5 Takeaways from the Montana Climate Trial as We Await a Historic Ruling

5 Takeaways from the Montana Climate Trial as We Await a Historic Ruling

CLIMATEWIRE | HELENA, Mont. — Sixteen young people who sued the state of Montana over its deference to the fossil fuel industry wrapped up the nation’s first youth-led climate trial earlier this week and now await a ruling.

Eleven of the young challengers took the stand in Held v. Montana, testifying about the effects of climate change on the Treasure State’s iconic glaciers and trout streams. A parade of experts offered evidence about the impact of burning fossil fuels.

Montana has called the trial a “publicity stunt,” and its lawyers have downplayed the state’s contribution to climate change, saying the issue is a global one.

Our Children’s Trust, the Oregon-based law firm representing the youth, said it expects a ruling in the case to take weeks, if not months.

Here are five takeaways from the seven days of the first U.S. youth climate trial.

1. The outcome could mark a ‘sea change’

Judge Kathy Seeley, who presided over the case, has already said she lacks authority to issue an injunctive ruling, such as an order requiring Montana to develop a plan to phase out fossil fuels.

But even a declaratory decision that says the government is violating the state Constitution’s right to a “clean and healthful environment” would be groundbreaking, legal observers say. Such a ruling could serve as precedent for other litigants looking to hold state governments and oil and gas companies accountable for contributing to climate change.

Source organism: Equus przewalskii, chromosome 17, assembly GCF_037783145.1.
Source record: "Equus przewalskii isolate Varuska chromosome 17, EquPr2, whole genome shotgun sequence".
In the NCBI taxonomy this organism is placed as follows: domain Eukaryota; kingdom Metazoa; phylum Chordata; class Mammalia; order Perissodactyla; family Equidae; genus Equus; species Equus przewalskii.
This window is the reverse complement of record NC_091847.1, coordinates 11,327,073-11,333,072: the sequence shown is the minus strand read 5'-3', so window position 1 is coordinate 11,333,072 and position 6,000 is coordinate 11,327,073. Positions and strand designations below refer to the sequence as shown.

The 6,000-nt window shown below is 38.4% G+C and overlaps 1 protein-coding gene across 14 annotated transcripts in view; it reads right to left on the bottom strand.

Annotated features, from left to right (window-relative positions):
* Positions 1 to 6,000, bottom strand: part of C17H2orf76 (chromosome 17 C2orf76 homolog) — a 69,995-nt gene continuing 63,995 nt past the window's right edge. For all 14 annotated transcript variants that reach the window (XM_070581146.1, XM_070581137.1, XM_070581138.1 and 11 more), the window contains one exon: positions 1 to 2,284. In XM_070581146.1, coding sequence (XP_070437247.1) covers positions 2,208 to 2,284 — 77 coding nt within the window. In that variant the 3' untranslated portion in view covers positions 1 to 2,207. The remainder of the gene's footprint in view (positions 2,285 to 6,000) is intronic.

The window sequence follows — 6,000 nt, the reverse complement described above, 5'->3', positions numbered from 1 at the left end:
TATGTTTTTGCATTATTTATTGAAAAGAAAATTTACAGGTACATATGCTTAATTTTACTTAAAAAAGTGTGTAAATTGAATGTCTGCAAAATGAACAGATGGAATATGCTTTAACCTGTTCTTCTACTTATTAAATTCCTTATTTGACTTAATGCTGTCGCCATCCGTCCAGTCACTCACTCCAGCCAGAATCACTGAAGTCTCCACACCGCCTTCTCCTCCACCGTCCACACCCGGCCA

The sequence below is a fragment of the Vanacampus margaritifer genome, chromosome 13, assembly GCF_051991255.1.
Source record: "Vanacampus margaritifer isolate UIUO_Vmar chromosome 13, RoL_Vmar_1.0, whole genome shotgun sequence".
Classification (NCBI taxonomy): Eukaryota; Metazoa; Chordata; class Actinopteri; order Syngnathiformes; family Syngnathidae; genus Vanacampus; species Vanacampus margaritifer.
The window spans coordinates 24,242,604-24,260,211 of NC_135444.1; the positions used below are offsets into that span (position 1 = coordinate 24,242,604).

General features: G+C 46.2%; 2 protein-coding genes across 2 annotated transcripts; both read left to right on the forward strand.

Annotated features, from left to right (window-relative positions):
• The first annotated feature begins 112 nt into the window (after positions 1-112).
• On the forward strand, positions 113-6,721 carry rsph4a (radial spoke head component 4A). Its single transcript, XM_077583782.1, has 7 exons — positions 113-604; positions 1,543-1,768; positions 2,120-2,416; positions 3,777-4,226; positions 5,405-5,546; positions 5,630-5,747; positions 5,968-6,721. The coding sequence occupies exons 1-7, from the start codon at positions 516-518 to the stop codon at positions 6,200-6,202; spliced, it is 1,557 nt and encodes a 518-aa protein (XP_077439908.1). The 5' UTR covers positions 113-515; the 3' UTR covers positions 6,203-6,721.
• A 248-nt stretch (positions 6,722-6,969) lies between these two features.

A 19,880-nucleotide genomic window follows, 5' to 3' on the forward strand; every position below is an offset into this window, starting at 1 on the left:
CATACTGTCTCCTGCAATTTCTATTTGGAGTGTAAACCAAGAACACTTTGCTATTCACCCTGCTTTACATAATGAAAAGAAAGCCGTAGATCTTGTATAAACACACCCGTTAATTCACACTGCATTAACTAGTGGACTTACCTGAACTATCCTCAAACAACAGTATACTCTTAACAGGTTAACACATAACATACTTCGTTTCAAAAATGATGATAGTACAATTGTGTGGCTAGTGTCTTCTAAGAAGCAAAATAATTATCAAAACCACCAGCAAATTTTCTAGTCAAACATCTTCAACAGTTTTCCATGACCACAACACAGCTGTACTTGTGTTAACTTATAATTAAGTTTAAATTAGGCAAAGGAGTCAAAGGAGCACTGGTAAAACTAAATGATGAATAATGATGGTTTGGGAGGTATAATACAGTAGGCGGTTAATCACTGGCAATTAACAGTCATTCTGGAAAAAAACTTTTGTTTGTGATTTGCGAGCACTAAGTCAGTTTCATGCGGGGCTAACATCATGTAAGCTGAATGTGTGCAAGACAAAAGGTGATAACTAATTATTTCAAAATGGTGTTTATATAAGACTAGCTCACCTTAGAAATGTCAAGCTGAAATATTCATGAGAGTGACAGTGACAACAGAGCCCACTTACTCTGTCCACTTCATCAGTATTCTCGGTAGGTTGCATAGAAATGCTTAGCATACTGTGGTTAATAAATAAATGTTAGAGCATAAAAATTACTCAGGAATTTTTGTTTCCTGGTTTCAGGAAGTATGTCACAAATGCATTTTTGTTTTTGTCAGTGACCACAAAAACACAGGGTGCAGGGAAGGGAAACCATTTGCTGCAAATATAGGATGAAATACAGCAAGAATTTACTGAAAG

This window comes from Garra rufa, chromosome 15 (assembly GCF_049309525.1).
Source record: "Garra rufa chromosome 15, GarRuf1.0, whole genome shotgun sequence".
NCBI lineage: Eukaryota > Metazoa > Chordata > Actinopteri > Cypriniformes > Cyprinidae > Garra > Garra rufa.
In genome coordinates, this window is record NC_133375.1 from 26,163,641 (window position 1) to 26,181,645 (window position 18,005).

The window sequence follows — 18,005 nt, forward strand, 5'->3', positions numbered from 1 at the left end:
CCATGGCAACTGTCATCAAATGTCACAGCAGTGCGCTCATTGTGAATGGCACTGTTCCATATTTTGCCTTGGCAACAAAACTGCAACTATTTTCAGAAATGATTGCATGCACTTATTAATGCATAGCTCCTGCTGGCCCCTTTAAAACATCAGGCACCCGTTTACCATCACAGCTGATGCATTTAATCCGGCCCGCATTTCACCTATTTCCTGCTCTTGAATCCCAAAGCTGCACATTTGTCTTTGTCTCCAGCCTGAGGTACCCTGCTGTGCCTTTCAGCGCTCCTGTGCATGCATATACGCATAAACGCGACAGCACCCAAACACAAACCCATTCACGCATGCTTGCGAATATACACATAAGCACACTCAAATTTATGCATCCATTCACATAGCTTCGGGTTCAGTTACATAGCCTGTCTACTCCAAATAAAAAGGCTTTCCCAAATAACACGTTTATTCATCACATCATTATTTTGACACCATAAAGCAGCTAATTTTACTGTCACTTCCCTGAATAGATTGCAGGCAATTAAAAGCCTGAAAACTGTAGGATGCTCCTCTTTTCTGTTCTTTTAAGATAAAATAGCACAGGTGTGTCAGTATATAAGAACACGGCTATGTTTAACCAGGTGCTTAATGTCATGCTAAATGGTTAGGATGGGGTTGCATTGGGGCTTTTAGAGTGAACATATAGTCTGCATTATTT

“It would be huge, a sea change,” said Michelle Uberuaga, an environmental attorney and the Montana state coordinator for the advocacy group Moms Clean Air Force.

At issue is whether Montana has violated the 1972 state Constitution by preventing agencies from considering the effects of climate change when evaluating projects, including coal mines.

“They’re just putting their heads in the sand and pretending climate change doesn’t exist,” Uberuaga said of the state. But a ruling that says otherwise, she added, “would make it really hard for them to ignore.”

Seeley could rule broadly, finding that the clean and healthful provision “includes a right to a stable environment,” said Pat Parenteau, professor emeritus at the Vermont Law and Graduate School.

But Parenteau said Seeley is more likely to favor a narrower ruling, such as finding that the state “can’t adopt a law that prohibits state agencies from considering the climate change effects of their decisions.”

He added: “I don’t think she’s going to strike the entire amorphous energy program of the state as unconstitutional.”

Declaratory judgments sound like a “hollow kind of remedy for an issue as pressing as the climate crisis,” said Randall Abate, assistant dean for environmental law studies at George Washington University Law School.

But, he added, “it’s a very important steppingstone given how difficult the climate litigation landscape has been for plaintiffs.”

Regardless of how Seeley rules, the case will likely land before Montana’s Supreme Court.

“The state isn’t going to live with a negative decision, and neither are the plaintiffs,” Parenteau said.

Seeley could also rule in favor of the state, but Parenteau noted that she’s already had multiple opportunities to do so.